Curiosity and courage are key concerns of the authors of The Yes Brain (Bantam, Jan.)—Daniel J. Siegel, clinical professor of psychiatry at the UCLA School of Medicine, and Tina Payne Bryson, a pediatric and adolescent psychotherapist. The coauthors, whose previous books together include 2011’s The Whole-Brain Child (Delacorte; 263,000 print copies sold), explain how parents can nurture in children’s minds a receptive state that enables curiosity and creativity and fosters resilience. “Siegel and Bryson have taken a high-level concept and broken it down into an approach that is easy to understand and implement,” PW’s review said, citing among other elements the explanatory cartoons that conclude each chapter, which are meant to be shared with children.

Going Old School

Ken Robinson, a former arts education professor in the U.K. who advises governments, nonprofits, and other groups on creativity and the education system, says that parents can work within the school system to foster beneficial mind-sets and encourage creative approaches. “There are all sorts of ways in which schools can be more open and flexible in the range of experiences they offer children,” says Robinson, whose 2006 TED talk, “Do Schools Kill Creativity?,” has racked up more than 13.8 million views on YouTube. He cowrote You, Your Child, and School (Viking, Mar.) with Lou Aronica, who was also his coauthor on the 2009 creativity title The Element (Viking; 142,000 print copies sold).

Robinson says parents should work alongside teachers to make school a more creative environment—a goal that stands in contrast to the teach-to-the-test style of education that prevails. He highlights, by way of example, a Texas school that made headlines by offering recess four times a day. “The extraordinary thing is that we’ve got a television crew in the playground at that school, reporting there as if they’re embedded in some foreign military action,” Robinson says. “ ‘Children seen playing in Texas!’ When did we lose our minds like this?”

This lament may be shared by parents concerned about the focus on test prep at the expense of physical education, outdoor play, and creativity. The international Forest School model bucks that trend: classes are hosted outdoors, often in woodland areas, and teachers tailor offerings to individual students’ interests, rather than to standardized evaluations. In A Year of Forest School (Watkins, May), Forest School leaders Jane Worroll and Peter Houghton share stories of their classroom experiences, detailing a selection of outdoor-oriented games and crafts they used with students, projects that parents can initiate at home.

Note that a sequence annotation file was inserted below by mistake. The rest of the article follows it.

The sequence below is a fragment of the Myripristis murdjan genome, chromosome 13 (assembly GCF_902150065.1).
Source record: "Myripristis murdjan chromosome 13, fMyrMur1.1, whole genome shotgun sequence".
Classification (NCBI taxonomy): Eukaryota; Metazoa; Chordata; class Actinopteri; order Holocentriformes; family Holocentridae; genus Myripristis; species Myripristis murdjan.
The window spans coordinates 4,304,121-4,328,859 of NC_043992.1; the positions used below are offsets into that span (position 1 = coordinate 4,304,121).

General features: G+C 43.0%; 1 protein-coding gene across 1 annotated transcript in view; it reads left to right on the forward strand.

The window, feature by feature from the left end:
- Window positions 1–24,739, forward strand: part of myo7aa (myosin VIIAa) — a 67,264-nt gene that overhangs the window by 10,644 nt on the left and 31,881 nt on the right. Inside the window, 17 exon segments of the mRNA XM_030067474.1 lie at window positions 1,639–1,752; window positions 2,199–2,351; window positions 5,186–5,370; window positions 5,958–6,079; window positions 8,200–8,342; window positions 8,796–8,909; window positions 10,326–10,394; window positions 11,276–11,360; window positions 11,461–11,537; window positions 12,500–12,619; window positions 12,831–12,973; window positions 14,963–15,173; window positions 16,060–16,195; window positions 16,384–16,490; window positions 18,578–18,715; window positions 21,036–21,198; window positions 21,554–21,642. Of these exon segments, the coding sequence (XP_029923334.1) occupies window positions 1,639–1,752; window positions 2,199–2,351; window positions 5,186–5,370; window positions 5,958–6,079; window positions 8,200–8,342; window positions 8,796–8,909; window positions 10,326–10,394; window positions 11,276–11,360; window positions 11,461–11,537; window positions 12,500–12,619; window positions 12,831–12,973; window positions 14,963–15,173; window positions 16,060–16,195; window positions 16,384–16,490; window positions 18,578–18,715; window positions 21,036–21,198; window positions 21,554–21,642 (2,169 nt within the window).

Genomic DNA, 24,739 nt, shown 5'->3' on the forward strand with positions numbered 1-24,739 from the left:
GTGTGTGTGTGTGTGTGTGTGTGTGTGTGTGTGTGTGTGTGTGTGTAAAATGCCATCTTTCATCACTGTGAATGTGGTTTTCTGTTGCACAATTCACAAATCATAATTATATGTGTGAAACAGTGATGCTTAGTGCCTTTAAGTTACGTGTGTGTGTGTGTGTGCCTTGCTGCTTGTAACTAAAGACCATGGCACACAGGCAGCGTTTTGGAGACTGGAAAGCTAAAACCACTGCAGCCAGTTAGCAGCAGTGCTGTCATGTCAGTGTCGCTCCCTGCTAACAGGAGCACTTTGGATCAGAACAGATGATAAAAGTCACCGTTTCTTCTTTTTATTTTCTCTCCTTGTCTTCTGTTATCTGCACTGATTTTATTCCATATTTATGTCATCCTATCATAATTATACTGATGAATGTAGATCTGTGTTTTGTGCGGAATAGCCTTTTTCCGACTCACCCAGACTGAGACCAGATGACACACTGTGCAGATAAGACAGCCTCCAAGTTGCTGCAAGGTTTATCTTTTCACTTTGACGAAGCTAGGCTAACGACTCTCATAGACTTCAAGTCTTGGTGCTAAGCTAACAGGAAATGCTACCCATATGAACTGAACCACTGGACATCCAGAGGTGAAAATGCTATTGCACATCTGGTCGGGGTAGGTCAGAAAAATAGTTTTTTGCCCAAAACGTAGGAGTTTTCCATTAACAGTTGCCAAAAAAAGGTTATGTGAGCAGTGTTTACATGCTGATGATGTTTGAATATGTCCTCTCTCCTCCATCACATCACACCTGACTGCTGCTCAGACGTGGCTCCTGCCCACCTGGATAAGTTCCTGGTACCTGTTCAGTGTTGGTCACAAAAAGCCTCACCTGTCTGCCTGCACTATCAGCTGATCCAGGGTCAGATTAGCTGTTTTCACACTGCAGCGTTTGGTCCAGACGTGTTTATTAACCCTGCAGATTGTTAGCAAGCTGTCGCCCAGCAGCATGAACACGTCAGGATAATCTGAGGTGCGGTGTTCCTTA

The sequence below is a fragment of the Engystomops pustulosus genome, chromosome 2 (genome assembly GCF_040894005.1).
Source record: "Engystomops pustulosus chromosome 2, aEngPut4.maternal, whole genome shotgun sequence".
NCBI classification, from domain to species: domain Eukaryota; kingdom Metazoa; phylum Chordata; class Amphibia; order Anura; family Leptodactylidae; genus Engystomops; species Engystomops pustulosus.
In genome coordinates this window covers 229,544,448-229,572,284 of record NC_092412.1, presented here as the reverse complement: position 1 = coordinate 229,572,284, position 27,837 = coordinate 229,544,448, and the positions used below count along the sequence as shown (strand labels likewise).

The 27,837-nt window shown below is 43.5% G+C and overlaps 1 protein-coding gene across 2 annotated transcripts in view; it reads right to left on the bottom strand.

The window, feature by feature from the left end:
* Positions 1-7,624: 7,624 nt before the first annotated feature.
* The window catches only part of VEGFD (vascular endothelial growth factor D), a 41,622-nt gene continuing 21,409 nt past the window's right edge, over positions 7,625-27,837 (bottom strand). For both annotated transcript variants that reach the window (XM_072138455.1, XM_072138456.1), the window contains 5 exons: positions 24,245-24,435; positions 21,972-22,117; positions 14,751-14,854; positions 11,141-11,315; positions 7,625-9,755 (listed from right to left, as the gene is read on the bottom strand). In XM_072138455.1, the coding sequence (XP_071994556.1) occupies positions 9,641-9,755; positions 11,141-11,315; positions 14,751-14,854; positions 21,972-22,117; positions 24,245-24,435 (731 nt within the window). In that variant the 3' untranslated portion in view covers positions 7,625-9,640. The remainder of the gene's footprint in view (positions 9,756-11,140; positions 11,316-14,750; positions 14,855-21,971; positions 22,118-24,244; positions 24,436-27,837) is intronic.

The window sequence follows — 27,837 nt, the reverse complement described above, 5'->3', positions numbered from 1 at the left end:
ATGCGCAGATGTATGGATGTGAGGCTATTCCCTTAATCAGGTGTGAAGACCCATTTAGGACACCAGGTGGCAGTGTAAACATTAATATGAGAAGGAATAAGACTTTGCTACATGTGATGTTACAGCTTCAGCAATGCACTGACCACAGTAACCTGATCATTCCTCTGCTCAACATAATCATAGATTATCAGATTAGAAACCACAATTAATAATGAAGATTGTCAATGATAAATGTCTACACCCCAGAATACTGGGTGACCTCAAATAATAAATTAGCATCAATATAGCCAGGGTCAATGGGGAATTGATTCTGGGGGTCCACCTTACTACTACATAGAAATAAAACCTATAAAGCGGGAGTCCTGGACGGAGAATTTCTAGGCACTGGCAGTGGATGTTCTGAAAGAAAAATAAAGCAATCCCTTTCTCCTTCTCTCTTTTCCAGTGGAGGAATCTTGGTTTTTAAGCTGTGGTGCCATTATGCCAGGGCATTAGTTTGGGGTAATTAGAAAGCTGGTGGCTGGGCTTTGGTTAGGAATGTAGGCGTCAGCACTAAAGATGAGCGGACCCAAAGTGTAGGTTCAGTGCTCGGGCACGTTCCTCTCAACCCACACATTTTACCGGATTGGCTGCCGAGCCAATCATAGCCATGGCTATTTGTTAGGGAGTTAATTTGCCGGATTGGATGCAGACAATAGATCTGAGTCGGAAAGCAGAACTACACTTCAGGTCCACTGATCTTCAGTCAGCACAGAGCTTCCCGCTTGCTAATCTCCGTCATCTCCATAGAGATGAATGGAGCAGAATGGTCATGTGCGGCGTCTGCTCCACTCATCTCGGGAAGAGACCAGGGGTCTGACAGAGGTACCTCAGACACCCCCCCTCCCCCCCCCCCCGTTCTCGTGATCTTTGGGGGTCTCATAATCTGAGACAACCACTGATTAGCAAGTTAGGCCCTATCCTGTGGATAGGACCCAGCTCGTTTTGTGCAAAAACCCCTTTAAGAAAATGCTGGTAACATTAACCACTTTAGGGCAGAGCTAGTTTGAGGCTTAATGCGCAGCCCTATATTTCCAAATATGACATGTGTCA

An Alternate Path

Some families address education concerns by harking back to an earlier era when children were taught at home, but with the benefit of a network of like-minded fellow parents and educators.

Susan Wise Bauer has been a resource for homeschooling parents since 1999’s The Well-Trained Mind (Norton), which she coauthored with her mother, Jessie Wise; the book’s fourth edition pubbed in 2016. In Rethinking School (Norton, Jan.), Bauer turns to mainstream education, which, she says, is “biologically opposed to the way that living creatures grow.” In her new book, which PW’s review called “highly opinionated but eminently practical,” she discusses how children often develop out of sync with their grade levels and shows parents how to intervene before such issues derail a child’s education.

“We grow unevenly and we develop competencies in some areas long before others, but the system itself really resists being flexed,” Bauer says. “It’s super common to have a mismatch between a child’s biological age and the grade level at which they’re working.” She offers suggestions for working within the educational system, for taking a hybrid homeschool approach (e.g., independent study or a gap year), and for transitioning to homeschooling or “unschooling” full-time.

Deborah Reber, in Differently Wired (Workman, June), writes about the decision she and her husband made to homeschool, after frustrating experiences at three mainstream elementary schools. Their son’s unsatisfying diagnosis in second grade: autism spectrum disorder, ADHD, and disruptive behavior disorders not otherwise specified, a clinical diagnosis for patients who fall between diagnostic categories.

Reber, who launched the podcast Tilt Parenting in 2016 as a resource for parents of atypical kids, cites research showing that 20% of school-aged children could be labeled neuroatypical, a concept that reclassifies ADHD, autism, and other conditions as variations along the spectrum of human experience, rather than disorders that needs to be cured. In her book, she suggests that readers make an effort to connect with fellow parents through local support groups and offers advice on building a secure environment for unique children—even when it means taking steps outside the school system.

Below, more on the subject of parenting books.

The Importance of Sharing Media: PW Talks with Anya Kamenetz
In ‘The Art of Screen Time,’ the NPR education reporter looks at the divisive topic of devices.

Meet the Parents: Parenting Books 2018
Forthcoming titles address childrearing in all its imperfect glory.